It is my first, most important rule when out hiking.... if on trail or rough terrain, watch the path in front of you. If you want to look at scenery, then stop and look around. The rougher the trail, the more important that becomes. The smoother and flatter the path, the more one can do quick looks around. Either way, save the long looks when you take a pause.

Today on a trail I have done workout hikes a kazillion times, I got complacent. I was on a downhill grade that was about 15 percent. The trail is narrow and edges next to a drop-off on one side. Something caught my attention and I was looking at some scenery and my a foot stepped of the edge slightly.

That was enough to send me face first and headlong down the trail. I was able to land OK, but did split the skin at the eyebrow. Stupid. Stupid. Stupid.... right away, that was my first and prolonged thought. I flushed the wound with water and slapped a bandaid on it just to keep the blood from dripping into my eye. I still had about an hours walk to the car.

I got home and looked at the cut, and sure enough, it needed to be closed. I ended up deciding against going to the walk-in clinic. I shaved a bit of the brow away from the cut, flushed it from any potential debris, did a bit of a providine scrub, squirted a bit of triple antibiotic in the wound. I then carefully used an alcohol pad to get any residue off of the skin at the wound.

A couple of dabs of super glue later, the skin edges to the dermis were pinched closed and a bit of tape placed on top.

No big deal... just stupidity and complacency. But dang it all, I know better. :mad:

My left eye looks a bit like it went a short round with Rocky Balboa.
I am very fond of saying I KNOW BETTER when I am lying flat on my face with blood spattering me because I have stood on my own boot laces as I have taken a mighty step forwards on the trail! Ya gotta laff tho, eithr that or curse everything and everybody in sight as u chant the mantra, Buen Camino my sacred ass!

Walk soft and stay soft.

The Malingerer. :)
 

davebugg

DustOff: "When I have your wounded."
Camino(s) past & future
Camino Frances...
Sept. 2017: SJPdP to Burgos
Sept./Oct. 2018: SJPdP to Santiago de Compostela
#20
What happens as the wound heals? Does the Super Glue flake off, peel off, or wear away?
Yup, it pretty much goes away on its own. That's why it is best for stuff that doesn't require stitches in multiple layers in deep wounds. But there is surgical adhesive for that now, too.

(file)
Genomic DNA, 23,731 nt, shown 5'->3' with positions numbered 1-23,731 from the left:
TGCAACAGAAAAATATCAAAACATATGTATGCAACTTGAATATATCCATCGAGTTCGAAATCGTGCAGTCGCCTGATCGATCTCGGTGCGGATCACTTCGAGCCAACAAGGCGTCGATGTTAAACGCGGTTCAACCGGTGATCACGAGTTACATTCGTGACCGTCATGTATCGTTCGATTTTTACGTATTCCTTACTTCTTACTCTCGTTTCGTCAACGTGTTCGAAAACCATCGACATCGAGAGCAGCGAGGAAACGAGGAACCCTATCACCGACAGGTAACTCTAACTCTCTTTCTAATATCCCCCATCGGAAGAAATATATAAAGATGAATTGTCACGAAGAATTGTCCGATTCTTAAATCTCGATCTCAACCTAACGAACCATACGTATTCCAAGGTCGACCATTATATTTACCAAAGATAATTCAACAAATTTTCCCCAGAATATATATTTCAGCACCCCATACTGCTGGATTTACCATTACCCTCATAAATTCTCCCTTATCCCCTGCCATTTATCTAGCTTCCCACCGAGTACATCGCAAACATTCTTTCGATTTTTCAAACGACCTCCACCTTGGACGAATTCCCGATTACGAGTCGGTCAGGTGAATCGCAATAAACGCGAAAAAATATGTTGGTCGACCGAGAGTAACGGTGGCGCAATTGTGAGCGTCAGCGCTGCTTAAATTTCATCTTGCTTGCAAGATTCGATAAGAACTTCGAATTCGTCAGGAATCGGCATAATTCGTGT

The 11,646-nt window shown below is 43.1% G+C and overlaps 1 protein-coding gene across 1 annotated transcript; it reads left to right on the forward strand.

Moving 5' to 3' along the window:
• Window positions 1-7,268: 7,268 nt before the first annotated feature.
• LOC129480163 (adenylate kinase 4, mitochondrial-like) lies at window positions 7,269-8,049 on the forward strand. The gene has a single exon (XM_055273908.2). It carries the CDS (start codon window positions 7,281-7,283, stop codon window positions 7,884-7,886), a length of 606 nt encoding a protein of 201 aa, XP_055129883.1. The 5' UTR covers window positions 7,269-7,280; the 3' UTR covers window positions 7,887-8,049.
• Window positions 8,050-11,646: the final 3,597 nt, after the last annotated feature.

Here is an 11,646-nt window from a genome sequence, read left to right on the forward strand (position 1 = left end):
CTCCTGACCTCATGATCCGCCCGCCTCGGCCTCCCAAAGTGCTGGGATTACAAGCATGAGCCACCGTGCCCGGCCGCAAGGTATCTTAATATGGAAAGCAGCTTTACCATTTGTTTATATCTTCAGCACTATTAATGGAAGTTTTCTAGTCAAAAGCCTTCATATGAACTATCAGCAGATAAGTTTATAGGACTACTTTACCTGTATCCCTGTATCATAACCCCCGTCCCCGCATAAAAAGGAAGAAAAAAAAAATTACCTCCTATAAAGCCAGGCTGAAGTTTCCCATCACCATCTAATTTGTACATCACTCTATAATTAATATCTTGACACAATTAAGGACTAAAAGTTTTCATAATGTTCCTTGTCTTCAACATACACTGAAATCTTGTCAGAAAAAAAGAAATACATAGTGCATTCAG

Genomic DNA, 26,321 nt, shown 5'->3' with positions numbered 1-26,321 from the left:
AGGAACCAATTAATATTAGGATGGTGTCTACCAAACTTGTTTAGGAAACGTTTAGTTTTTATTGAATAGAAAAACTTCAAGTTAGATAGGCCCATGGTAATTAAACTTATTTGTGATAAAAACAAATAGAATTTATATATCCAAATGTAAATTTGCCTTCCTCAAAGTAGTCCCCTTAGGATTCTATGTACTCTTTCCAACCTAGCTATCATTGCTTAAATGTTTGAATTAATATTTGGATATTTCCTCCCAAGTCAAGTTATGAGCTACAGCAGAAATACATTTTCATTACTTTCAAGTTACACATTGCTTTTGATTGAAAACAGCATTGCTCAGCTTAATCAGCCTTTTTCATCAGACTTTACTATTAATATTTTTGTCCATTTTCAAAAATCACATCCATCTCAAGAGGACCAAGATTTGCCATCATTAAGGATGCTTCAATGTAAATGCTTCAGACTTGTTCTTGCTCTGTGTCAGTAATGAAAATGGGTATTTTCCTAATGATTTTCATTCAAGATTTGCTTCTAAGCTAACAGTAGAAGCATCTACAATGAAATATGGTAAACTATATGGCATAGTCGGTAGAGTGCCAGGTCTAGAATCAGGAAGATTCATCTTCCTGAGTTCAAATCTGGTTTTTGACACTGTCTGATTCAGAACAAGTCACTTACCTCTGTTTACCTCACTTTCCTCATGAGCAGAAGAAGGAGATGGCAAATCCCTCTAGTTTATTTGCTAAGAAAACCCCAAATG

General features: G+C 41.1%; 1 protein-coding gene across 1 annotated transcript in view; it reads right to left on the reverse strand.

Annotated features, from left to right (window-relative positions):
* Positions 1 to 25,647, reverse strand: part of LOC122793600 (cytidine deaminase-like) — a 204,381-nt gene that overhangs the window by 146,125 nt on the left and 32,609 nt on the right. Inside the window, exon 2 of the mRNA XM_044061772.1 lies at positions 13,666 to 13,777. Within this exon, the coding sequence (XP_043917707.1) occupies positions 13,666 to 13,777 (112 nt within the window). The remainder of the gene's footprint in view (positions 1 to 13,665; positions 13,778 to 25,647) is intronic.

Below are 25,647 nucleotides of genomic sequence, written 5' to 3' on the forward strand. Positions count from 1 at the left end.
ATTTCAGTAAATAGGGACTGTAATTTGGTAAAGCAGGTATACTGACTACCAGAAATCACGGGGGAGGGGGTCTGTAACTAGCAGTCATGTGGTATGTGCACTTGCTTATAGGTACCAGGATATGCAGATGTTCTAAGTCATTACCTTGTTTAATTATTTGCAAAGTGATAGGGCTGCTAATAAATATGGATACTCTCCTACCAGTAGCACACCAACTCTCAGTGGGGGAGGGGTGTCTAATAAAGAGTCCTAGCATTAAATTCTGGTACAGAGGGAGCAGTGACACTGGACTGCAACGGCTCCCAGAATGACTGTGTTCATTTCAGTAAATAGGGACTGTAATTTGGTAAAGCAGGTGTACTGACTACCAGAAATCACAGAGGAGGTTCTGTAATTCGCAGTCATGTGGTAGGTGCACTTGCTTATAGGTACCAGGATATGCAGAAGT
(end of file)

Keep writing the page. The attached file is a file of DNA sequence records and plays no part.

davebugg

DustOff: "When I have your wounded."
Camino(s) past & future
Camino Frances...
Sept. 2017: SJPdP to Burgos
Sept./Oct. 2018: SJPdP to Santiago de Compostela
#21
Super Glue is sold in pharmacies under different labeling for use to close wounds that MIGHT potentially need sutures or at least a butterfly closure bandage. I always carry one or two single-use vials in my Camino medical kit. Like single use Super Glue vials, they are tiny. The key thing is that, if you can stem the bleeding for the brief time is takes the glue to bond, IT DOES WORK!

In the last 20 years or so, two emergency trauma medical improvements that have saved lives are quick clotting powders, liquids and bandages / sponges; the other development being the use of Super Glue for closing difficult to close superficial wounds. It there is no internal bleeding, using the adhesive is a wise, field-expedient treatment.

Hope this helps.
You're my kind of guy, T2. :)
 

davebugg

DustOff: "When I have your wounded."
Camino(s) past & future
Camino Frances...
Sept. 2017: SJPdP to Burgos
Sept./Oct. 2018: SJPdP to Santiago de Compostela
#27
Thanks for everyone's well wishes. I am truly fine, except for feeling stupid :). I posted this mainly to share a bit of a personal lesson in the art of trail/walking safety. :p
 
Camino(s) past & future
'Portuguese' ' Frances' ' Norte' 'Salvador_prim' ‘le puy’ ‘Inglés’ ‘CDM’ ‘Invierno’ ‘Fin_Mux’
#28
Thanks for everyone's well wishes. I am truly fine, except for feeling stupid :). I posted this mainly to share a bit of a personal lesson in the art of trail/walking safety. :p
Hi Dave
You might feel fine., but having myself fallen on face and bumped same spot near eyebrow ., I’d say you’re going to have a great black and blue eye and surrounds for a couple of weeks.

Buen Camino
Annie
 

davebugg

DustOff: "When I have your wounded."
Camino(s) past & future
Camino Frances...
Sept. 2017: SJPdP to Burgos
Sept./Oct. 2018: SJPdP to Santiago de Compostela
#29
Hi Dave
You might feel fine., but having myself fallen on face and bumped same spot near eyebrow ., I’d say you’re going to have a great black and blue eye and surrounds for a couple of weeks.

Buen Camino
Annie
Hi Dave
You might feel fine., but having myself fallen on face and bumped same spot near eyebrow ., I’d say you’re going to have a great black and blue eye and surrounds for a couple of weeks.

Buen Camino
Annie
Hmmmm..... I hadn't thought of that; I don't want a bunch of raccoons adopting me :)
 
Camino(s) past & future
May and October 2015
(2017 October)
#30
It only hurts when I laugh.... able to still function just fine, thankfully. I'm headed back up the hills tomorrow :)
Right here at home, a few months ago, after getting off the bus I caught my heel on the curb and landed on hands and knees right in front of that bus. Fortunately the bus had a red light. I managed to get upright and hobble across the street and on home. Knees barely bruised, but oh, my poor ego.....
 
Camino(s) past & future
Francés (2017)
Dreaming of a 2019 Camino ...
#31